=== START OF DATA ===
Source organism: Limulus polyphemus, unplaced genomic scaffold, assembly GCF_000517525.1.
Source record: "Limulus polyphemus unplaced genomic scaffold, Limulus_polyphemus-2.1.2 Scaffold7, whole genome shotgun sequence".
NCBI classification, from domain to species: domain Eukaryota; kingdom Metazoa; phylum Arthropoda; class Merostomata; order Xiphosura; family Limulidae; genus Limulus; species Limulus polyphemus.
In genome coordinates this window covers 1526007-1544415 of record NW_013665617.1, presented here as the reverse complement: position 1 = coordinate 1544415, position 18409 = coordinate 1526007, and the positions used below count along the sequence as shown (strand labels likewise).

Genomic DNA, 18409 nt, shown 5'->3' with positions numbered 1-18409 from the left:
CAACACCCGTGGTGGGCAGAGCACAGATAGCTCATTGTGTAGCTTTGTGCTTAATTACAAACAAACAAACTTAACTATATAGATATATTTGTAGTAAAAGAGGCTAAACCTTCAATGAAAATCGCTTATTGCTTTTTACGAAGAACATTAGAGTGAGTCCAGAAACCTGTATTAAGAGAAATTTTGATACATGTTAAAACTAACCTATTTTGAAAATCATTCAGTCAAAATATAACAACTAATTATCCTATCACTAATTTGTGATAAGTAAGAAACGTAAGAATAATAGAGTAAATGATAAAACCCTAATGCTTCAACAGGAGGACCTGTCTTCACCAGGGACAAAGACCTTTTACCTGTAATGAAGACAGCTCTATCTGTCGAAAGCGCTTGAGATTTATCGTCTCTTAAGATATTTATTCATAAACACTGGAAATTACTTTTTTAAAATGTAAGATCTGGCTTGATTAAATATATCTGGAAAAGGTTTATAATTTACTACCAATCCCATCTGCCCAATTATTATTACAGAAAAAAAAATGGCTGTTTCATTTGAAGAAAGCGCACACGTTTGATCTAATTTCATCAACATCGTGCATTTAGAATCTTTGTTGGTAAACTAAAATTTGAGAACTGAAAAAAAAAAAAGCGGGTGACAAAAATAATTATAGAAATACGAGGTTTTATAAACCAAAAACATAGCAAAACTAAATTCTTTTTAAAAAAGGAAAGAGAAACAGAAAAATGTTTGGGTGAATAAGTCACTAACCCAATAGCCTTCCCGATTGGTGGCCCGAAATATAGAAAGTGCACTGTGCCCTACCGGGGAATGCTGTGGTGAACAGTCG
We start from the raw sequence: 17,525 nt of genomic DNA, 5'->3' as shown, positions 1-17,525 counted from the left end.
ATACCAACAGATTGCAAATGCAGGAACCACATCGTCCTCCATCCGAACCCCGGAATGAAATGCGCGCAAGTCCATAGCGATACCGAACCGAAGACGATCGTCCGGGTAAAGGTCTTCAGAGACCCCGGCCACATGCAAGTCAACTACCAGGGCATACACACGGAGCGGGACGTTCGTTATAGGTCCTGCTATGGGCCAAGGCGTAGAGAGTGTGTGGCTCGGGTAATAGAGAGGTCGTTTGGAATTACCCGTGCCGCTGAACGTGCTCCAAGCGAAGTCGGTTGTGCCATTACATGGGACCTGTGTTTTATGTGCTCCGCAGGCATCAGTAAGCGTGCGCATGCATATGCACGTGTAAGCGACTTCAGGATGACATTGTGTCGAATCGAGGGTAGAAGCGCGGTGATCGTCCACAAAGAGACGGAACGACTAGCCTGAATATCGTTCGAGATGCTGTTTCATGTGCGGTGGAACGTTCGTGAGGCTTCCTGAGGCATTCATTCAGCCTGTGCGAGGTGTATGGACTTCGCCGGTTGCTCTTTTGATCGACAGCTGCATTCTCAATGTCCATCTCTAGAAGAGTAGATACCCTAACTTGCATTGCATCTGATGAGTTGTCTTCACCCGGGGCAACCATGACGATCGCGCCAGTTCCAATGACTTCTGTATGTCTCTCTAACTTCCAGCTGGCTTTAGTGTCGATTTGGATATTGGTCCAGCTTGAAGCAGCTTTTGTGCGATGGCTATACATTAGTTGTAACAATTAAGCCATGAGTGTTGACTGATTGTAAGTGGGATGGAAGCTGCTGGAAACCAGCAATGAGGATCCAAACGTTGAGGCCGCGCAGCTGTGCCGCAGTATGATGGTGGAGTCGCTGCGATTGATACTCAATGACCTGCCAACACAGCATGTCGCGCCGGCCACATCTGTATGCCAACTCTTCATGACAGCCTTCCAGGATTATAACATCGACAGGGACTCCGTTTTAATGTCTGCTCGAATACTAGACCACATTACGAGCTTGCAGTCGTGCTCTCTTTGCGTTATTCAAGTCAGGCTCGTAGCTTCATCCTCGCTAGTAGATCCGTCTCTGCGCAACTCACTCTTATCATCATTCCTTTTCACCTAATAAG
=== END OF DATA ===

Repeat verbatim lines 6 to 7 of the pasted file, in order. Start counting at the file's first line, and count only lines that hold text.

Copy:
CAACACCCGTGGTGGGCAGAGCACAGATAGCTCATTGTGTAGCTTTGTGCTTAATTACAAACAAACAAACTTAACTATATAGATATATTTGTAGTAAAAGAGGCTAAACCTTCAATGAAAATCGCTTATTGCTTTTTACGAAGAACATTAGAGTGAGTCCAGAAACCTGTATTAAGAGAAATTTTGATACATGTTAAAACTAACCTATTTTGAAAATCATTCAGTCAAAATATAACAACTAATTATCCTATCACTAATTTGTGATAAGTAAGAAACGTAAGAATAATAGAGTAAATGATAAAACCCTAATGCTTCAACAGGAGGACCTGTCTTCACCAGGGACAAAGACCTTTTACCTGTAATGAAGACAGCTCTATCTGTCGAAAGCGCTTGAGATTTATCGTCTCTTAAGATATTTATTCATAAACACTGGAAATTACTTTTTTAAAATGTAAGATCTGGCTTGATTAAATATATCTGGAAAAGGTTTATAATTTACTACCAATCCCATCTGCCCAATTATTATTACAGAAAAAAAAATGGCTGTTTCATTTGAAGAAAGCGCACACGTTTGATCTAATTTCATCAACATCGTGCATTTAGAATCTTTGTTGGTAAACTAAAATTTGAGAACTGAAAAAAAAAAAAGCGGGTGACAAAAATAATTATAGAAATACGAGGTTTTATAAACCAAAAACATAGCAAAACTAAATTCTTTTTAAAAAAGGAAAGAGAAACAGAAAAATGTTTGGGTGAATAAGTCACTAACCCAATAGCCTTCCCGATTGGTGGCCCGAAATATAGAAAGTGCACTGTGCCCTACCGGGGAATGCTGTGGTGAACAGTCG
We start from the raw sequence: 17,525 nt of genomic DNA, 5'->3' as shown, positions 1-17,525 counted from the left end.